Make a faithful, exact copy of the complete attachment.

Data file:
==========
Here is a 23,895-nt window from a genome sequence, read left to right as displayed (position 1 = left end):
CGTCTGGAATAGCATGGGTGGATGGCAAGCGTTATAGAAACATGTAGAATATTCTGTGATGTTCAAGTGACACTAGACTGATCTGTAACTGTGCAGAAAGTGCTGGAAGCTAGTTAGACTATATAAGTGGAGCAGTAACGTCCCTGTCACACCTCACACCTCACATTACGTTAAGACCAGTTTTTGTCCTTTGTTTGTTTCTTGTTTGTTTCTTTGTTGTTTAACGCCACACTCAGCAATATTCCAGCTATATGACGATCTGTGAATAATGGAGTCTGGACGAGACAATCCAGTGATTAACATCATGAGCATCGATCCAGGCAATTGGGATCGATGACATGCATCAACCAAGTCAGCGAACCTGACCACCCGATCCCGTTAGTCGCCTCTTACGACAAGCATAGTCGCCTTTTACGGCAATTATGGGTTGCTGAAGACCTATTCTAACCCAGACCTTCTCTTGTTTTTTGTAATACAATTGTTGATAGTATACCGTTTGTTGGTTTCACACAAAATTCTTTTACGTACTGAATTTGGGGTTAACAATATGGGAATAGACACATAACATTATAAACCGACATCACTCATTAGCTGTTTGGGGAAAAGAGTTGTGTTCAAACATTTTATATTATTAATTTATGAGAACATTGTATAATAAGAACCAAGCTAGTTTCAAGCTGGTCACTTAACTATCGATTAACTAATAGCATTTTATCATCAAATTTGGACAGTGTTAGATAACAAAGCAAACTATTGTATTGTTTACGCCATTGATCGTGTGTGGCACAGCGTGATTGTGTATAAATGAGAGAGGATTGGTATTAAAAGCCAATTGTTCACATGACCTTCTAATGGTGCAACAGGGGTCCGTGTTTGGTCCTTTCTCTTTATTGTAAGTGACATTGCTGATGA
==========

Here is a 23,895-nt window from a genome sequence, read left to right as displayed (position 1 = left end):
CGTCTGGAATAGCATGGGTGGATGGCAAGCGTTATAGAAACATGTAGAATATTCTGTGATGTTCAAGTGACACTAGACTGATCTGTAACTGTGCAGAAAGTGCTGGAAGCTAGTTAGACTATATAAGTGGAGCAGTAACGTCCCTGTCACACCTCACACCTCACATTACGTTAAGACCAGTTTTTGTCCTTTGTTTGTTTCTTGTTTGTTTCTTTGTTGTTTAACGCCACACTCAGCAATATTCCAGCTATATGACGATCTGTGAATAATGGAGTCTGGACGAGACAATCCAGTGATTAACATCATGAGCATCGATCCAGGCAATTGGGATCGATGACATGCATCAACCAAGTCAGCGAACCTGACCACCCGATCCCGTTAGTCGCCTCTTACGACAAGCATAGTCGCCTTTTACGGCAATTATGGGTTGCTGAAGACCTATTCTAACCCAGACCTTCTCTTGTTTTTTGTAATACAATTGTTGATAGTATACCGTTTGTTGGTTTCACACAAAATTCTTTTACGTACTGAATTTGGGGTTAACAATATGGGAATAGACACATAACATTATAAACCGACATCACTCATTAGCTGTTTGGGGAAAAGAGTTGTGTTCAAACATTTTATATTATTAATTTATGAGAACATTGTATAATAAGAACCAAGCTAGTTTCAAGCTGGTCACTTAACTATCGATTAACTAATAGCATTTTATCATCAAATTTGGACAGTGTTAGATAACAAAGCAAACTATTGTATTGTTTACGCCATTGATCGTGTGTGGCACAGCGTGATTGTGTATAAATGAGAGAGGATTGGTATTAAAAGCCAATTGTTCACATGACCTTCTAATGGTGCAACAGGGGTCCGTGTTTGGTCCTTTCTCTTTATTGTAAGTGACATTGCTGATGA